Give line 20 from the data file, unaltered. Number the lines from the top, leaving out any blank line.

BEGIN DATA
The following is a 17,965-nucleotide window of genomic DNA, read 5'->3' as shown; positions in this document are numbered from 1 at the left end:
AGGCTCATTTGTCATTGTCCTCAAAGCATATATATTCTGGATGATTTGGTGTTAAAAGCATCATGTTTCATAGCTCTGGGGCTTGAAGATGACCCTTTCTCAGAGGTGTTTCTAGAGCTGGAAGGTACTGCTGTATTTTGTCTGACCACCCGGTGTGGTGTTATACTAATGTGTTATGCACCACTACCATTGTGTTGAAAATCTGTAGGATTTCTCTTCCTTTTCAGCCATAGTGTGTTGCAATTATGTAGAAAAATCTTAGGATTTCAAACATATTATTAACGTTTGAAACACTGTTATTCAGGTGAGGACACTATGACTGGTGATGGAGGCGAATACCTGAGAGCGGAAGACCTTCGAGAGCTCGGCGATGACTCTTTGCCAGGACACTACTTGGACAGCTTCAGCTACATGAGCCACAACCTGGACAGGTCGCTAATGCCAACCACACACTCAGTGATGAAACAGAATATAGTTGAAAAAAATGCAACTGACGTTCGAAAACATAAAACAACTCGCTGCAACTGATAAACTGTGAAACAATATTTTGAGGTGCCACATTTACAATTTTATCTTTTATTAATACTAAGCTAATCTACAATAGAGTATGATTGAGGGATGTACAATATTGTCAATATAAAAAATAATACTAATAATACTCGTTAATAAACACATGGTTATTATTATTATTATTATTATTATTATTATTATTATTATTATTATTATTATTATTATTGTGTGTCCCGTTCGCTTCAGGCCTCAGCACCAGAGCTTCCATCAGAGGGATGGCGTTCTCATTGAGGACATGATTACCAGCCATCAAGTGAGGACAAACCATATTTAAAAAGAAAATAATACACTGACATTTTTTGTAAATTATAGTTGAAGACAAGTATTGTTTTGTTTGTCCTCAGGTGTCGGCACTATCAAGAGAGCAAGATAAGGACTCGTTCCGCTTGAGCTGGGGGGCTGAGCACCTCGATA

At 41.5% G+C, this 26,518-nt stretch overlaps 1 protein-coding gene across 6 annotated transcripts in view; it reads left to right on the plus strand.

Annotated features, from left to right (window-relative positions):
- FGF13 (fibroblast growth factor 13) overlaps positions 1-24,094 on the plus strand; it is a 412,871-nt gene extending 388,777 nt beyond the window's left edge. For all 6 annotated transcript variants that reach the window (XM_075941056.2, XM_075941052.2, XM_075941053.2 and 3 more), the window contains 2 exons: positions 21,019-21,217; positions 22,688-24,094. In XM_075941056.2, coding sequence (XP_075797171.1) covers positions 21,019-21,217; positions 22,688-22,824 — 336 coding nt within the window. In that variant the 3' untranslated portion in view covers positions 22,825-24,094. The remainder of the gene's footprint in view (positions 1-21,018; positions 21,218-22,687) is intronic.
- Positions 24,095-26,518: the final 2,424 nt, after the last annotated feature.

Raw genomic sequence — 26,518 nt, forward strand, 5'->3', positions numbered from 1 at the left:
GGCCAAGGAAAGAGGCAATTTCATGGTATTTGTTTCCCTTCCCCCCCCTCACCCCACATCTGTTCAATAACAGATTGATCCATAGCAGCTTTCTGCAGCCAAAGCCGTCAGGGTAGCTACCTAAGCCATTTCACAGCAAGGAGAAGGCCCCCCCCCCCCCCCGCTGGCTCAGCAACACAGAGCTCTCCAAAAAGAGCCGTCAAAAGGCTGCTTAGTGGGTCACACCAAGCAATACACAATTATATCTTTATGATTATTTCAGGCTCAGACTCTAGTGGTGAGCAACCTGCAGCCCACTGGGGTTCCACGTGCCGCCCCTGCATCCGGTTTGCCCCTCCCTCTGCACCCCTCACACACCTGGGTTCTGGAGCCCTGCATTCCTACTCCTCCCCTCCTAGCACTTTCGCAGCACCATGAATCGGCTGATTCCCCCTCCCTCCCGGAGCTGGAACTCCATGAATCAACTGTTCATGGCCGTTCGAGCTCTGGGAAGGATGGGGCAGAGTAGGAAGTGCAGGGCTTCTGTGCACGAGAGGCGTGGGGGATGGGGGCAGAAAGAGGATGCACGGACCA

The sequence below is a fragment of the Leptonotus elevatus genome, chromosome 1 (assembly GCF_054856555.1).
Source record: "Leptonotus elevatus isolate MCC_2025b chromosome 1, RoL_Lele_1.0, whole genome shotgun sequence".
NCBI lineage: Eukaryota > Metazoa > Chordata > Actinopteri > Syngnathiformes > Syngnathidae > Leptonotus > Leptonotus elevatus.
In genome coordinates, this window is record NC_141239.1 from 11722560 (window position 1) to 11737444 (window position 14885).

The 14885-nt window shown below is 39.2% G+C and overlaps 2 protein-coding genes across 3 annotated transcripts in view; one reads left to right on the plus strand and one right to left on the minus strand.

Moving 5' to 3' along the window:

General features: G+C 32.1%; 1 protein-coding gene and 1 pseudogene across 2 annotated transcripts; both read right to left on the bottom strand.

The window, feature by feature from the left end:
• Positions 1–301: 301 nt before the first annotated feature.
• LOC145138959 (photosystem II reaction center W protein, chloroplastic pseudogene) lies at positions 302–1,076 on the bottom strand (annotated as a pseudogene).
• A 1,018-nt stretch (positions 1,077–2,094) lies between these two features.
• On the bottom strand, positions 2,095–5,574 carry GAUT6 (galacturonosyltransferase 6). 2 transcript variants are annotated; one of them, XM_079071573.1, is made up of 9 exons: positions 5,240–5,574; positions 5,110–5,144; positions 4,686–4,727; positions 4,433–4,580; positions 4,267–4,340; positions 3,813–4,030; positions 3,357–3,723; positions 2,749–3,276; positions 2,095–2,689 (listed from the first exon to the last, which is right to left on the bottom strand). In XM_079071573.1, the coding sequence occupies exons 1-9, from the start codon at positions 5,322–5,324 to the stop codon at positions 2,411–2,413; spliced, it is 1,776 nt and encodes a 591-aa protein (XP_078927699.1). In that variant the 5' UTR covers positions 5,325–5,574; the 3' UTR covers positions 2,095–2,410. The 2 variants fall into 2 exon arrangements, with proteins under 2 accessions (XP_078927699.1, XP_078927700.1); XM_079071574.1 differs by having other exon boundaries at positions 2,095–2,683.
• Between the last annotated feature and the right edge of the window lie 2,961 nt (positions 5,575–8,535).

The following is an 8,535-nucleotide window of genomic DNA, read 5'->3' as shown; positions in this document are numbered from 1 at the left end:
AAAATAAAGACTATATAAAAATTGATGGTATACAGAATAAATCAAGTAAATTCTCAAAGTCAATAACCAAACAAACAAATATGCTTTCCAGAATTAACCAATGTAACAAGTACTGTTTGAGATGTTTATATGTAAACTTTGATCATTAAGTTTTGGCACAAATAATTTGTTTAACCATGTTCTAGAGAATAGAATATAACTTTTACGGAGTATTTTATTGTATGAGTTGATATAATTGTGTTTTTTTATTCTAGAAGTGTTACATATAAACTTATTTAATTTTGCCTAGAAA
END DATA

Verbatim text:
• On the bottom strand, positions 2,095–5,574 carry GAUT6 (galacturonosyltransferase 6). 2 transcript variants are annotated; one of them, XM_079071573.1, is made up of 9 exons: positions 5,240–5,574; positions 5,110–5,144; positions 4,686–4,727; positions 4,433–4,580; positions 4,267–4,340; positions 3,813–4,030; positions 3,357–3,723; positions 2,749–3,276; positions 2,095–2,689 (listed from the first exon to the last, which is right to left on the bottom strand). In XM_079071573.1, the coding sequence occupies exons 1-9, from the start codon at positions 5,322–5,324 to the stop codon at positions 2,411–2,413; spliced, it is 1,776 nt and encodes a 591-aa protein (XP_078927699.1). In that variant the 5' UTR covers positions 5,325–5,574; the 3' UTR covers positions 2,095–2,410. The 2 variants fall into 2 exon arrangements, with proteins under 2 accessions (XP_078927699.1, XP_078927700.1); XM_079071574.1 differs by having other exon boundaries at positions 2,095–2,683.